Rat tail-flick test and concomitant PK study
Rat tail-flick test
Nerve sensory blockade efficacy of HYR-PB21-LA was evaluated using a modified tail-flick test model22 in male SD rats. In brief, four 0.1 mL experimental solutions were injected into the both sides of the tail subcutaneously with 23-gage needles. Needles were inserted with a 30° angle until their tips contacted the caudal vertebrae, and then needles were withdrawn by 1 mm for injection. A tail-flick test apparatus meter (Shanghai Yu Yan Scientific Instrument, Shanghai, China) was used to measure the tail-flick latency of the rats before injection as baseline value and animals with baseline latencies less than 2 s or more than 4 s were excluded. After injection, the tail-flick latency was evaluated by assessor who was blinded to the treatment groups at 0.5, 1, 3, 5, 8, 12, 16, 24 and 48 hours and a cut-off time of 12 s was set to avoid the thermal damage to the tail of experimental animals.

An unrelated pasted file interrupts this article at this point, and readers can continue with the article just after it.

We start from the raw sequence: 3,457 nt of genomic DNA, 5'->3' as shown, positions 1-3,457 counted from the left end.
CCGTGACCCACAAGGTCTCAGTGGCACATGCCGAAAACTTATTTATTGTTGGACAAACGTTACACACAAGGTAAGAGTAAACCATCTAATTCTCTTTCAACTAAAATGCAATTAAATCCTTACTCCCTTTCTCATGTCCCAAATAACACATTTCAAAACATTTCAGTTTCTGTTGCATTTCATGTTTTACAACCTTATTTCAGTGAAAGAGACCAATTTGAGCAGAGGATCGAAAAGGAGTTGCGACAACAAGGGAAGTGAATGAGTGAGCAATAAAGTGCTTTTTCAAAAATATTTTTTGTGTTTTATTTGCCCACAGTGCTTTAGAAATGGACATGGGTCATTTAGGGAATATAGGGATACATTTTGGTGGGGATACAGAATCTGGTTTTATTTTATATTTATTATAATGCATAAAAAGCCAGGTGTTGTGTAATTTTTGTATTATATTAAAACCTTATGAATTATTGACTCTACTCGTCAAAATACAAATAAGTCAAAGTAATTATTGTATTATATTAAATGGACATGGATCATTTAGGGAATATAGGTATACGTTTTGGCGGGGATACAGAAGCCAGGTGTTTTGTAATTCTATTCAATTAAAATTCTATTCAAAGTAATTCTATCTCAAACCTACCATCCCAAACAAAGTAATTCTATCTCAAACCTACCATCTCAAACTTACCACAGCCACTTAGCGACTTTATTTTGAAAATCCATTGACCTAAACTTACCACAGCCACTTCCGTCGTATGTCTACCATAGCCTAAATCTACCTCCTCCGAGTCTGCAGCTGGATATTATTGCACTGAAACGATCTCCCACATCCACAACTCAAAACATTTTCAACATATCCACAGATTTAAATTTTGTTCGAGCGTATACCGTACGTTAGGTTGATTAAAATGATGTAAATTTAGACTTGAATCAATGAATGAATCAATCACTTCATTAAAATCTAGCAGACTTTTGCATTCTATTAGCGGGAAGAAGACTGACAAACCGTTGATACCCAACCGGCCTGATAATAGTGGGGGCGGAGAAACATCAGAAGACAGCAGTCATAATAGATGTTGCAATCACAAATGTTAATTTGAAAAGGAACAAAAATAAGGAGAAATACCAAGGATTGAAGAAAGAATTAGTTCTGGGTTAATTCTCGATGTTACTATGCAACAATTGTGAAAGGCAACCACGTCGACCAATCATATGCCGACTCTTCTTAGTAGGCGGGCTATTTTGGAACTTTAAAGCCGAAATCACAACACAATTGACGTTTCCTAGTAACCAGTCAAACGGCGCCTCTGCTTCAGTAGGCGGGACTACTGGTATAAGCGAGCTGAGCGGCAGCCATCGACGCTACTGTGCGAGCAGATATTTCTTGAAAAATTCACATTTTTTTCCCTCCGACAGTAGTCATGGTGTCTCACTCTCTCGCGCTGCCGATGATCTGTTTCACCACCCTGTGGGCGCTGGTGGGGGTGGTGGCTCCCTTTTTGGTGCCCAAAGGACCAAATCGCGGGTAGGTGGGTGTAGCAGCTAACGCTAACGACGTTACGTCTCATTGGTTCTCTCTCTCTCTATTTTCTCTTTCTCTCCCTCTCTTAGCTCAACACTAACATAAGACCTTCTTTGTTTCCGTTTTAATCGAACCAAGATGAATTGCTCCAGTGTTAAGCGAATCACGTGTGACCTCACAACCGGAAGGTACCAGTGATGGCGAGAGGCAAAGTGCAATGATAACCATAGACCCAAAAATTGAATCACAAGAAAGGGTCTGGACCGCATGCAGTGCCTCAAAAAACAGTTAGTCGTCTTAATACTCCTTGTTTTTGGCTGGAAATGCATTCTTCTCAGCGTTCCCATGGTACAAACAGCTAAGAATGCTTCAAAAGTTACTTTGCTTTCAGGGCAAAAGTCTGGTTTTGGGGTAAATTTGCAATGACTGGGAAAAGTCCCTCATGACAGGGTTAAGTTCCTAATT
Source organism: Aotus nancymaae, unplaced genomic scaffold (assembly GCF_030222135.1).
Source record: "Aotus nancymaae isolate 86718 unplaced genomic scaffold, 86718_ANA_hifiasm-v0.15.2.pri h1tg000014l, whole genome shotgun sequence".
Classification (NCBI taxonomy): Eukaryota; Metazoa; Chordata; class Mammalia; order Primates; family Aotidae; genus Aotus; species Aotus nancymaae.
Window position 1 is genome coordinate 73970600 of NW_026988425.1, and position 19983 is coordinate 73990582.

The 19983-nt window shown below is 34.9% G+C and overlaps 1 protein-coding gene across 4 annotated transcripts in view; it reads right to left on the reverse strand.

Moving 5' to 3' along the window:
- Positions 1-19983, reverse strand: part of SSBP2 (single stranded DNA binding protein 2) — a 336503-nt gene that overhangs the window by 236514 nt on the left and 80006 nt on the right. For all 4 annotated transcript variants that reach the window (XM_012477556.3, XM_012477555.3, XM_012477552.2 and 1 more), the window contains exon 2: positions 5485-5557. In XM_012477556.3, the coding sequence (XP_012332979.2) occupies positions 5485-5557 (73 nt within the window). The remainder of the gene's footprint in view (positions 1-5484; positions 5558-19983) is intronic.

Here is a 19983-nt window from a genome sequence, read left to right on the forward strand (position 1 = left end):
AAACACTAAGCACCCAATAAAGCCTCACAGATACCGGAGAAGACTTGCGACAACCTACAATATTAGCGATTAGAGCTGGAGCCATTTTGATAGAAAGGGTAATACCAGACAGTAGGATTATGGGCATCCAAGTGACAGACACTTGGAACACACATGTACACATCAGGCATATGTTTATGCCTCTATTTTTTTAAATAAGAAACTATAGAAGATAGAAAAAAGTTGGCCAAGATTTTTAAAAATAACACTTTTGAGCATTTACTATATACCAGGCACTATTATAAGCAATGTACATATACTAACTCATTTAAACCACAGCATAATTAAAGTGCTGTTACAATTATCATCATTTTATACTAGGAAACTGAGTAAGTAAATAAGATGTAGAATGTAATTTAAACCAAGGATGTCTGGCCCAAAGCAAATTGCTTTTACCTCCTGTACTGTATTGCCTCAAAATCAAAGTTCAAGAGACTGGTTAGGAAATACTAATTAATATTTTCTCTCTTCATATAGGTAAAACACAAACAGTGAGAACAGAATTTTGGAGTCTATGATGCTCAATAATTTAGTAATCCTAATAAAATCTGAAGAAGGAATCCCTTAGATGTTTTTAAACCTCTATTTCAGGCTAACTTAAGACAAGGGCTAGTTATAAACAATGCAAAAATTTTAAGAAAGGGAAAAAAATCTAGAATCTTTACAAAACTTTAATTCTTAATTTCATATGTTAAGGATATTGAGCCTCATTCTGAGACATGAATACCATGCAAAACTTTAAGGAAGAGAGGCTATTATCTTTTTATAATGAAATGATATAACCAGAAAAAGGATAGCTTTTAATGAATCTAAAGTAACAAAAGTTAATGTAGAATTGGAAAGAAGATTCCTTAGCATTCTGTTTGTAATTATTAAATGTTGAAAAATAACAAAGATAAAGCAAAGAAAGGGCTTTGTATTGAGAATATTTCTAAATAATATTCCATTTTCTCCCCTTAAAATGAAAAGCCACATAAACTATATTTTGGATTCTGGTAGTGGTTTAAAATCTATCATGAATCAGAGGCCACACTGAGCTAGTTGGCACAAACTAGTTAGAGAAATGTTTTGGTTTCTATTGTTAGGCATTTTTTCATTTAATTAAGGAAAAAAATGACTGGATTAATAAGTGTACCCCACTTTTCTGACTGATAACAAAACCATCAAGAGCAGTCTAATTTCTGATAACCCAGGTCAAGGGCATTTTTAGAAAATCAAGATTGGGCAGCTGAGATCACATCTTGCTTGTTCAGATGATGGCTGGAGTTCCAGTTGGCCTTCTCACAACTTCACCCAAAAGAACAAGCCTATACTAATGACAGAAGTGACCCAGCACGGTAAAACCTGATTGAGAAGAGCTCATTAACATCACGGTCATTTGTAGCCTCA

A total of 48 male SD rats weighted 189–213 g were randomly divided into six groups (vehicle group, low-dose HYR-PB21-LA group (0.4 mL of a 2.5 mg/mL suspension), moderate dose HYR-PB21-LA group (0.4 mL of a 5 mg/mL suspension), high-dose HYR-PB21-LA group (0.4 mL of a 10 mg/mL suspension), liposomal bupivacaine group (0.4 mL of a 5 mg/mL solution), and bupivacaine HCl group (0.4 mL of a 2.5 mg/mL solution)) for the dose–response efficacy study.
Concomitant PK study